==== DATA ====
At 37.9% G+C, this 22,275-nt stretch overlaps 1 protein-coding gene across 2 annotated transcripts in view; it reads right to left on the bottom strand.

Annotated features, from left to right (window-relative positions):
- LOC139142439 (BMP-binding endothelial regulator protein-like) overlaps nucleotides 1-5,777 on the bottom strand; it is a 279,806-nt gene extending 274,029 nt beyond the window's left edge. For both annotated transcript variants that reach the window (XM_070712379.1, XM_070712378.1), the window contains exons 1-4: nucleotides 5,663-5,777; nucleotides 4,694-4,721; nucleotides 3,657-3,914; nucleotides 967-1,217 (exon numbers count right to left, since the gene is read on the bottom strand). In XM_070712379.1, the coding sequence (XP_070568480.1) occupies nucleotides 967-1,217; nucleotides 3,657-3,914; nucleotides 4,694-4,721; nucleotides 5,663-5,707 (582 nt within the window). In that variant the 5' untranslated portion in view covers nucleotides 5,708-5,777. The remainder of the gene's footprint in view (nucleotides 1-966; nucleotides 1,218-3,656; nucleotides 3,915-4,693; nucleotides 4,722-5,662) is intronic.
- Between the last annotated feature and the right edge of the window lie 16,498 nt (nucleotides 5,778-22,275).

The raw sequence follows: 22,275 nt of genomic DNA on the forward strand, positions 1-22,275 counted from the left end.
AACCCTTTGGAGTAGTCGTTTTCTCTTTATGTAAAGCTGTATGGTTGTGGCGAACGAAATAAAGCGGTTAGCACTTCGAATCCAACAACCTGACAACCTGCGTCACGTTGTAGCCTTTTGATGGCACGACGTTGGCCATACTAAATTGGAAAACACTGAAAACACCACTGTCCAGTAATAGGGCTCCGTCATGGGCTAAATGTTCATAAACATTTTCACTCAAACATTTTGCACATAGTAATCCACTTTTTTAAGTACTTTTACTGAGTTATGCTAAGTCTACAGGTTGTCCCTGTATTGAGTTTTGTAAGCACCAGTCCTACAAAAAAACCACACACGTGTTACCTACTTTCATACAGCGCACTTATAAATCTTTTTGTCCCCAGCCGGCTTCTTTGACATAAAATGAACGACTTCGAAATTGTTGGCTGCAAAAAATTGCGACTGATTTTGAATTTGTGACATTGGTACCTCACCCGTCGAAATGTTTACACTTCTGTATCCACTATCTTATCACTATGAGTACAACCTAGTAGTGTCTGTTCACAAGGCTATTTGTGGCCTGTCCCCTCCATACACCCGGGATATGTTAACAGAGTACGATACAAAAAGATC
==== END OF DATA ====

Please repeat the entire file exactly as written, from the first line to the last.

At 37.9% G+C, this 22,275-nt stretch overlaps 1 protein-coding gene across 2 annotated transcripts in view; it reads right to left on the bottom strand.

Annotated features, from left to right (window-relative positions):
- LOC139142439 (BMP-binding endothelial regulator protein-like) overlaps nucleotides 1-5,777 on the bottom strand; it is a 279,806-nt gene extending 274,029 nt beyond the window's left edge. For both annotated transcript variants that reach the window (XM_070712379.1, XM_070712378.1), the window contains exons 1-4: nucleotides 5,663-5,777; nucleotides 4,694-4,721; nucleotides 3,657-3,914; nucleotides 967-1,217 (exon numbers count right to left, since the gene is read on the bottom strand). In XM_070712379.1, the coding sequence (XP_070568480.1) occupies nucleotides 967-1,217; nucleotides 3,657-3,914; nucleotides 4,694-4,721; nucleotides 5,663-5,707 (582 nt within the window). In that variant the 5' untranslated portion in view covers nucleotides 5,708-5,777. The remainder of the gene's footprint in view (nucleotides 1-966; nucleotides 1,218-3,656; nucleotides 3,915-4,693; nucleotides 4,722-5,662) is intronic.
- Between the last annotated feature and the right edge of the window lie 16,498 nt (nucleotides 5,778-22,275).

The raw sequence follows: 22,275 nt of genomic DNA on the forward strand, positions 1-22,275 counted from the left end.
AACCCTTTGGAGTAGTCGTTTTCTCTTTATGTAAAGCTGTATGGTTGTGGCGAACGAAATAAAGCGGTTAGCACTTCGAATCCAACAACCTGACAACCTGCGTCACGTTGTAGCCTTTTGATGGCACGACGTTGGCCATACTAAATTGGAAAACACTGAAAACACCACTGTCCAGTAATAGGGCTCCGTCATGGGCTAAATGTTCATAAACATTTTCACTCAAACATTTTGCACATAGTAATCCACTTTTTTAAGTACTTTTACTGAGTTATGCTAAGTCTACAGGTTGTCCCTGTATTGAGTTTTGTAAGCACCAGTCCTACAAAAAAACCACACACGTGTTACCTACTTTCATACAGCGCACTTATAAATCTTTTTGTCCCCAGCCGGCTTCTTTGACATAAAATGAACGACTTCGAAATTGTTGGCTGCAAAAAATTGCGACTGATTTTGAATTTGTGACATTGGTACCTCACCCGTCGAAATGTTTACACTTCTGTATCCACTATCTTATCACTATGAGTACAACCTAGTAGTGTCTGTTCACAAGGCTATTTGTGGCCTGTCCCCTCCATACACCCGGGATATGTTAACAGAGTACGATACAAAAAGATC